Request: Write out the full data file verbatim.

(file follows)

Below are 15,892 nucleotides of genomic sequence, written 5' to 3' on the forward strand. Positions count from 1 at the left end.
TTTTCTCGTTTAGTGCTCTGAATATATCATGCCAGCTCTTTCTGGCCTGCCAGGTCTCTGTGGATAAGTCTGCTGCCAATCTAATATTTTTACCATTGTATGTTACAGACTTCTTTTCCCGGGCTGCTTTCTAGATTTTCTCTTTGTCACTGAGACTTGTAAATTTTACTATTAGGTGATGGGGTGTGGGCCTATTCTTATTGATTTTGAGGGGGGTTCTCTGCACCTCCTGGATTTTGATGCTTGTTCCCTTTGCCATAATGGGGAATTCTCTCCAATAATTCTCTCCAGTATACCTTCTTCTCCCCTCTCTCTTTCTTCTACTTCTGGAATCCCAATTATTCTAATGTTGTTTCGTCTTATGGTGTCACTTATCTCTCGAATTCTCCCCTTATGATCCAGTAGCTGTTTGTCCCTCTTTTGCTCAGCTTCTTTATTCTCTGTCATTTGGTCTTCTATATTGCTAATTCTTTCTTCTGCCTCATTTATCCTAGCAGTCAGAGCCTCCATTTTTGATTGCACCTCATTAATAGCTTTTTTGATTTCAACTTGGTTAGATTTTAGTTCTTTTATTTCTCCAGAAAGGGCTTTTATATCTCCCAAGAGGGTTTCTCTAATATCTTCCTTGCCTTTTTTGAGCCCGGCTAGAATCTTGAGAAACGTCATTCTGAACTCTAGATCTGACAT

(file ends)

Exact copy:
Below are 15,892 nucleotides of genomic sequence, written 5' to 3' on the forward strand. Positions count from 1 at the left end.
TTTTCTCGTTTAGTGCTCTGAATATATCATGCCAGCTCTTTCTGGCCTGCCAGGTCTCTGTGGATAAGTCTGCTGCCAATCTAATATTTTTACCATTGTATGTTACAGACTTCTTTTCCCGGGCTGCTTTCTAGATTTTCTCTTTGTCACTGAGACTTGTAAATTTTACTATTAGGTGATGGGGTGTGGGCCTATTCTTATTGATTTTGAGGGGGGTTCTCTGCACCTCCTGGATTTTGATGCTTGTTCCCTTTGCCATAATGGGGAATTCTCTCCAATAATTCTCTCCAGTATACCTTCTTCTCCCCTCTCTCTTTCTTCTACTTCTGGAATCCCAATTATTCTAATGTTGTTTCGTCTTATGGTGTCACTTATCTCTCGAATTCTCCCCTTATGATCCAGTAGCTGTTTGTCCCTCTTTTGCTCAGCTTCTTTATTCTCTGTCATTTGGTCTTCTATATTGCTAATTCTTTCTTCTGCCTCATTTATCCTAGCAGTCAGAGCCTCCATTTTTGATTGCACCTCATTAATAGCTTTTTTGATTTCAACTTGGTTAGATTTTAGTTCTTTTATTTCTCCAGAAAGGGCTTTTATATCTCCCAAGAGGGTTTCTCTAATATCTTCCTTGCCTTTTTTGAGCCCGGCTAGAATCTTGAGAAACGTCATTCTGAACTCTAGATCTGACAT